Logo of Phnom Penh Post newspaper Phnom Penh Post - PM says wages will be handed out twice per month starting next year

PM says wages will be handed out twice per month starting next year

Content image - Phnom Penh Post
A man withdraws part of his monthly salary from an ATM in the capital in 2015. Heng Chivoan

PM says wages will be handed out twice per month starting next year

Prime Minister-designate Hun Sen announced on Wednesday that public and private institutions in the Kingdom will begin paying workers fortnightly starting next year. This would be a major change to payroll systems which currently pay out monthly.

Several firms’ representatives commented on Wednesday that the move could impact cash flows and hamstring administrative work.

Speaking to 14,799 workers in Por Sen Chey district, Phnom Penh on Wednesday, Hun Sen informed enterprise owners to be prepared in advance for the new payroll methods, saying that Cambodian officials and employees from the public and private sectors will be given wages twice a month.

“Please, all factory and company owners in Cambodia, be prepared in advance. From 2019, we will no longer offer payroll monthly, but once every two weeks,” he said.

The change would force compliance with Cambodia’s Labour Law, signed in 1997, which stipulates that wages must be paid at least two times per month, at a maximum interval of sixteen days.

Difficult for SMEs
Garment Manufacturers Association of Cambodia’s (GMAC) deputy secretary-general, Kaing Monika said on Wednesday that the change will create more administrative work for employers compared to a monthly system.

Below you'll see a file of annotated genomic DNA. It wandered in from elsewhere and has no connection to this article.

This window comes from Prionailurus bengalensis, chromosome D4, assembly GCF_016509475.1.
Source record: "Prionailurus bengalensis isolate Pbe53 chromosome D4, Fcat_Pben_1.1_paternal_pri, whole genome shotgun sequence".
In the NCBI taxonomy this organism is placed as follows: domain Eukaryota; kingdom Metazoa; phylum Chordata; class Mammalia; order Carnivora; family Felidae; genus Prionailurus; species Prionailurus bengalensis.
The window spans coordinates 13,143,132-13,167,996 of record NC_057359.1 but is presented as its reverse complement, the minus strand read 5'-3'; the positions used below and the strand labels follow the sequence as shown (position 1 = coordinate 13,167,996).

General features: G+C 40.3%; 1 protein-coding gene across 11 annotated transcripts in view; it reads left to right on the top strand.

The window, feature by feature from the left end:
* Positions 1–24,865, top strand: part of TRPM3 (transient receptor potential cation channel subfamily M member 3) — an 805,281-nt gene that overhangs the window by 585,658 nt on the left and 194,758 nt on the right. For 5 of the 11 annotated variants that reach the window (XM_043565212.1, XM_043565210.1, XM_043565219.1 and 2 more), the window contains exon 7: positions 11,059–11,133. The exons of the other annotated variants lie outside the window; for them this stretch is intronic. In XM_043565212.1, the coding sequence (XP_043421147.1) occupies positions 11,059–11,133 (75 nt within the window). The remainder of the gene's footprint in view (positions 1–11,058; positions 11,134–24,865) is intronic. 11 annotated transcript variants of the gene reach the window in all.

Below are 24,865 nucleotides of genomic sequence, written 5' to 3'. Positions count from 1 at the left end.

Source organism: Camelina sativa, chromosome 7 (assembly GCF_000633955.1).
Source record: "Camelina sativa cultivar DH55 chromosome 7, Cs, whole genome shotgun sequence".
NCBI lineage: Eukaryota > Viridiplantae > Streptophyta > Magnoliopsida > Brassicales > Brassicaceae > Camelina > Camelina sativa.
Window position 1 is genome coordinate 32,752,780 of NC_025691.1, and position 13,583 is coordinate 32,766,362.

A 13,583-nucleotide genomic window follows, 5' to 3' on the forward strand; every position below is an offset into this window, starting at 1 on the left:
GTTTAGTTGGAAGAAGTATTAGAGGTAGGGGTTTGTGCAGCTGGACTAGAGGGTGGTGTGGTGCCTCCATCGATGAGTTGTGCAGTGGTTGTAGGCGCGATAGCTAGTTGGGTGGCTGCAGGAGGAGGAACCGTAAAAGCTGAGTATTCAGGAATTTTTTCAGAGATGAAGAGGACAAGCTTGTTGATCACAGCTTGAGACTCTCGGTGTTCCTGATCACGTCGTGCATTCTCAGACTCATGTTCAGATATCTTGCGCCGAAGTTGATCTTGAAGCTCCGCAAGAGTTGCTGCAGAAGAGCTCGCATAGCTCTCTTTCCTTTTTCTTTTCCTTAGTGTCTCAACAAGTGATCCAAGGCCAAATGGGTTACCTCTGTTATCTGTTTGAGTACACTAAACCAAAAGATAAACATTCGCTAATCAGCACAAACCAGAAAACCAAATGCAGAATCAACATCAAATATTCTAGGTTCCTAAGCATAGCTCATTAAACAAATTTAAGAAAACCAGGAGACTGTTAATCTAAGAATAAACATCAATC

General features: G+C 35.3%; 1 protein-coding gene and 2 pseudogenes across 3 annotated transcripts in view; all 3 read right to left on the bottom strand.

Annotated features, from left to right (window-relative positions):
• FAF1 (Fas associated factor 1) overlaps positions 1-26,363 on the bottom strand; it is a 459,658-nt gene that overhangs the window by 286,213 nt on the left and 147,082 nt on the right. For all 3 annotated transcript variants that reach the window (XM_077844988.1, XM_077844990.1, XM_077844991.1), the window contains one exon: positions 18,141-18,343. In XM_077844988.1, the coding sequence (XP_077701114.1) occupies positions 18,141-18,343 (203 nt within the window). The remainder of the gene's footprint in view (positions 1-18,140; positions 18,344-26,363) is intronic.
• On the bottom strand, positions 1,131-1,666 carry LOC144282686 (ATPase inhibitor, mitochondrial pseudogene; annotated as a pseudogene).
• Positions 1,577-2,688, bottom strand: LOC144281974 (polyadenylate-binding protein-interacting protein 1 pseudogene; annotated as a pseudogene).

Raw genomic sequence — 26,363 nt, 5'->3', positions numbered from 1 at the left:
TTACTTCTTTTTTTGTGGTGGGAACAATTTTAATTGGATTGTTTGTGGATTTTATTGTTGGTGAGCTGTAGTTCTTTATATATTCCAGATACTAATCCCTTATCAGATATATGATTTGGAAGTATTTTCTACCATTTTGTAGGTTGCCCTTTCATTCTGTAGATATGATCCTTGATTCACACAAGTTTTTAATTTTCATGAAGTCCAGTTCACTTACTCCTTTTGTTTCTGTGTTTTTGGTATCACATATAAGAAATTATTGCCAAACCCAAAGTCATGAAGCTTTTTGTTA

He said the issue can be mitigated if factories offered payroll through banks. He said 90 per cent of GMAC’s members still paid wages and salaries in cash and the balance through financial institutions.

“I don’t think it is a big burden to change from paying out monthly compared to twice a month,” he said, adding that paying through a bank meant factory owners needed fewer payroll staff.

While cash flow issues could spring up in the first few months, he said firms should have no trouble adapting.

However, Keo Mom, the director of Ly Ly Food Industry said small- and medium-sized enterprises like hers needed more time to sort out the payroll as they have to verify if workers turned up for duty and if they had accrued overtime or additional benefits.

Her company employs 250 workers and currently handles its payroll via a bank.

“If we need to make payroll twice a month, we will have more to handle and we are concerned we could make errors. I might need to employ more staff to work on the payroll which will enlarge the company’s expenditures,” she said.

Mom also anticipated that, since her business is fairly small, it might have cash flow problems if it is forced to adopt a fortnightly payroll system.

Larger companies such as Acleda Bank shouldn’t have any problem with the change, said In Channy, its president.

“In the banking sector, I don’t think there will be difficulty in activating the change. Making reports is not difficult because it is computerised while withdrawing salaries will not be difficult as employees use the ATM card,” he said.

Others have expressed concerns that a fortnightly payroll system would encourage overspending.

Weighing in on this issue, Hun Sen on Wednesday said people should know how to properly manage personal finances.

“If we worry we could spend it all, why should we not put it in a piggy bank in order to avoid [overspending]? It is not a problem ... the important thing is to get the money in hand,” he said.

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